Nigeria possesses some of the most restrictive abortion laws in the world. The laws which are deeply rooted in conservative cultural and religious beliefs make abortion a criminal offence punishable by up to 14 years imprisonment. The stark reality though, is that the rate of abortion in Nigeria is on the rise with an estimated 456,000 abortions caried out annually despite these laws.
These restrictions mean that women in Nigeria are denied access to safe abortion options and often times opt for clandestine and dangerous means of terminating unintended pregnancies. It is not uncommon to hear anti-abortion supporters make statements like “every action has its consequence” or” if you didn’t want to get pregnant, you should have closed your legs” as rationale for the illegality of abortion. But life happens and unintended pregnancies occur far more often than we would want to admit and as such, shaming women is not the solution .
I never really gave any thought to abortion until I was in my third year at university. Then, I had a roommate who wasn’t quite a roommate. For the purpose of this article, we shall refer to her as Vicky. Ideally, the room ought to have been a four-man room but she had apparently been swindled by the porters in the hostel complex where my dorm room was situated. Left without room or a refund and facing the possibility of having to “float”, I and my 3 other roommates allowed her to stay the school year with us. You can then imagine our shock when Vicky informed us that she would also be bringing her 16-year-old sister Tolu, to live in the room as well. We eventually agreed largely because she was already a member of our close-knit dorm family. Her sister had begun to live with us by mid second semester. However, because Tolu wasn’t a student, she had a lot of spare time on her hands and would roam the nooks and crannies of the campus. Unfortunately, she got pregnant by a senior lecturer who took advantage of her desperation for admission and enticed her with promises of helping her secure admission. It was a big scandal. Vicky and her mother were so heartbroken. Then the question arose “what happens to the pregnancy”? It was the first time I ever gave any real thought to abortion. Tolu’s family decided that she should get an abortion. The next question was ‘where to safely get an abortion’? In the end, she was taken to an auxiliary nurse who lived in one of the slums close to the campus.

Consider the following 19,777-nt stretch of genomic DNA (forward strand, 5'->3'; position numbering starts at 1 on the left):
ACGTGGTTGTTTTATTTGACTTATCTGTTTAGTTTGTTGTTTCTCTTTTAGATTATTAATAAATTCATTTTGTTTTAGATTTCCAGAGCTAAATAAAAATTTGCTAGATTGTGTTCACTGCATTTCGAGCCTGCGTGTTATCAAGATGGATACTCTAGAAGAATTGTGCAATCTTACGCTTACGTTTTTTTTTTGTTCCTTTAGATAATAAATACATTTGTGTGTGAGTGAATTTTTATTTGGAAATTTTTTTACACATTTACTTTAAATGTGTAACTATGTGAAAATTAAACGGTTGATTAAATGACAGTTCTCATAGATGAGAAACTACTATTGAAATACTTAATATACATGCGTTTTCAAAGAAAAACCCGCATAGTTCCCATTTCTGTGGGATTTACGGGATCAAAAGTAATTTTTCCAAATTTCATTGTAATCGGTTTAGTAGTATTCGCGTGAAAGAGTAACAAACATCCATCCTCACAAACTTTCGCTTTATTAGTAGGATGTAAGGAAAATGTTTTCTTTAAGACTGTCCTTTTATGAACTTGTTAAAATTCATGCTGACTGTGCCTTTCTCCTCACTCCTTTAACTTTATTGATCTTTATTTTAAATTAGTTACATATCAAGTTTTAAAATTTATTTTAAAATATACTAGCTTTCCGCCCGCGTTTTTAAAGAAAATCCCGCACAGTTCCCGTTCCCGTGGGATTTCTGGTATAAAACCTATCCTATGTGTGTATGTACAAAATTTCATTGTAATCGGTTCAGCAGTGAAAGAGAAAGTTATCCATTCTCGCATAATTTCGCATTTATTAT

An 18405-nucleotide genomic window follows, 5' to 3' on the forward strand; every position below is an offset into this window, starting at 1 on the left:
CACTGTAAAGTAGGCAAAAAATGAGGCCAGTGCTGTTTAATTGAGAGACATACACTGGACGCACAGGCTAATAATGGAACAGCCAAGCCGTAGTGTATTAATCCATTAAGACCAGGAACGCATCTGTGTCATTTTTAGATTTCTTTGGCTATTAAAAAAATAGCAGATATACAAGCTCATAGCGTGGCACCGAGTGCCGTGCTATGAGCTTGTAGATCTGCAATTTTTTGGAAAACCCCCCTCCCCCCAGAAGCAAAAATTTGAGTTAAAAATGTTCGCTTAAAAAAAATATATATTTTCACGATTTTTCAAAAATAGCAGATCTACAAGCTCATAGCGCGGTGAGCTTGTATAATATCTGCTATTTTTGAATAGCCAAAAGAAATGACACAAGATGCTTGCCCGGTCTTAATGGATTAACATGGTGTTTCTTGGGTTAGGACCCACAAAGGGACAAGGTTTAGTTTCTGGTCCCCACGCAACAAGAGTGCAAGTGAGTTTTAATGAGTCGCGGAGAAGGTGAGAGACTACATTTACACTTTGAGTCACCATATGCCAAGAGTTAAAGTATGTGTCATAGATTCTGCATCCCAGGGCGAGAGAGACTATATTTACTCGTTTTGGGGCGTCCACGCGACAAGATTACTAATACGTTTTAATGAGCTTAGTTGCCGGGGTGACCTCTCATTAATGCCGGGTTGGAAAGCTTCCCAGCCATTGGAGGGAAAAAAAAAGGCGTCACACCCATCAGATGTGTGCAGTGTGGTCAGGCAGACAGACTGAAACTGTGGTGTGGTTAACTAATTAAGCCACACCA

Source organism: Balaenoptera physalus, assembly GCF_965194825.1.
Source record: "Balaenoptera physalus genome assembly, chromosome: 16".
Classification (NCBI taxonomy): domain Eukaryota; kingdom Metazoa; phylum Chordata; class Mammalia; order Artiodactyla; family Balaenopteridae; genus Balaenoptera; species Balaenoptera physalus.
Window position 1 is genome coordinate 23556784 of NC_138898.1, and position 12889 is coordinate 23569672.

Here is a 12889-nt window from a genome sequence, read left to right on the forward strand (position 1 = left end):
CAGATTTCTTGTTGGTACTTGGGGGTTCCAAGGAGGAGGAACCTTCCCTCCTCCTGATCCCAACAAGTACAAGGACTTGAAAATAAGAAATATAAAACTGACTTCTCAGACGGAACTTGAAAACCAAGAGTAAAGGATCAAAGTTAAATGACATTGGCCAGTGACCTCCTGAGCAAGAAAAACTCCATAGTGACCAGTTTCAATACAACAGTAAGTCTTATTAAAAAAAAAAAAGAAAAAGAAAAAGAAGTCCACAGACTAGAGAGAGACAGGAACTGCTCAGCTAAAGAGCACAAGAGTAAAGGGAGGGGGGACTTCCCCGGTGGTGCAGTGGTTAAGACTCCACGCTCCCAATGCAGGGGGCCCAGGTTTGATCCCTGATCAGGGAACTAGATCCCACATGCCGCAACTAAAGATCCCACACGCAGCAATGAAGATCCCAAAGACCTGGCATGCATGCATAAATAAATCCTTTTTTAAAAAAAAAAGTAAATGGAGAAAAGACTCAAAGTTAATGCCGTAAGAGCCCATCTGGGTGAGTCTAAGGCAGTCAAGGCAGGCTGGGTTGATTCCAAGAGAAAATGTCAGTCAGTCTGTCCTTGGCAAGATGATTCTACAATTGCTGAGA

Subsequently, I have had numerous conversations with women who have had to undergo abortions in the most unsafe and unsanitary conditions without any proper medical attention. I’ve even heard stories of some who have died in this process. One thing that doesn’t cease to amaze me is how something so prevalent is such a taboo subject. There are not enough women speaking up on their experiences and clamoring for safer options.
Women opt for abortions for various reasons. Some due to pregnancies arising out of sexual assault, some for physical/health reasons and others because they simply are not ready to take on the life altering responsibility of being a parent. Whatever the reason, abortions take a great psychological toll and is often accompanied by bouts of guilt which is reinforced by religious and socio-cultural norms. Nonetheless, the problem goes far beyond abortion and extends to our attitude as a society towards sex and sex education, birth control, family planning options and accessibility to these options. In the next article, we will look at each of these problems and consider possible reforms and solutions.